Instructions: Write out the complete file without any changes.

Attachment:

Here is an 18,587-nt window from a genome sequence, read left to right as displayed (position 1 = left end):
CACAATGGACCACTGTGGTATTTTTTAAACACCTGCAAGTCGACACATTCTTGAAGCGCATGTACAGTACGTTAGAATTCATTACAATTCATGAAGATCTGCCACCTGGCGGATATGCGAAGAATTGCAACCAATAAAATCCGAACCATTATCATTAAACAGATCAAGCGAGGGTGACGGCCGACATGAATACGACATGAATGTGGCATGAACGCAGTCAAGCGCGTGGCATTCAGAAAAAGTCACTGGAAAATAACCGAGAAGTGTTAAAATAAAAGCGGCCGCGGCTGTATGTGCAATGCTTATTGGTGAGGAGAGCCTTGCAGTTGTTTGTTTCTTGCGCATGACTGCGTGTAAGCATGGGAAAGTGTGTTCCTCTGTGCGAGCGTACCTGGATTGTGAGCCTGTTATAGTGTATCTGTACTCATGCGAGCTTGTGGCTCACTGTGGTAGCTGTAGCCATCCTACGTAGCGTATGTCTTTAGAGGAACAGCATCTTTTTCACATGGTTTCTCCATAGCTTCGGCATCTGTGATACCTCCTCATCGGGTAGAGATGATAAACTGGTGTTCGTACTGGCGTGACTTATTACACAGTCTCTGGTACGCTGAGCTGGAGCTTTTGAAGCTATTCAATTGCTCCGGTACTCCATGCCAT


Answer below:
Here is an 18,587-nt window from a genome sequence, read left to right as displayed (position 1 = left end):
CACAATGGACCACTGTGGTATTTTTTAAACACCTGCAAGTCGACACATTCTTGAAGCGCATGTACAGTACGTTAGAATTCATTACAATTCATGAAGATCTGCCACCTGGCGGATATGCGAAGAATTGCAACCAATAAAATCCGAACCATTATCATTAAACAGATCAAGCGAGGGTGACGGCCGACATGAATACGACATGAATGTGGCATGAACGCAGTCAAGCGCGTGGCATTCAGAAAAAGTCACTGGAAAATAACCGAGAAGTGTTAAAATAAAAGCGGCCGCGGCTGTATGTGCAATGCTTATTGGTGAGGAGAGCCTTGCAGTTGTTTGTTTCTTGCGCATGACTGCGTGTAAGCATGGGAAAGTGTGTTCCTCTGTGCGAGCGTACCTGGATTGTGAGCCTGTTATAGTGTATCTGTACTCATGCGAGCTTGTGGCTCACTGTGGTAGCTGTAGCCATCCTACGTAGCGTATGTCTTTAGAGGAACAGCATCTTTTTCACATGGTTTCTCCATAGCTTCGGCATCTGTGATACCTCCTCATCGGGTAGAGATGATAAACTGGTGTTCGTACTGGCGTGACTTATTACACAGTCTCTGGTACGCTGAGCTGGAGCTTTTGAAGCTATTCAATTGCTCCGGTACTCCATGCCAT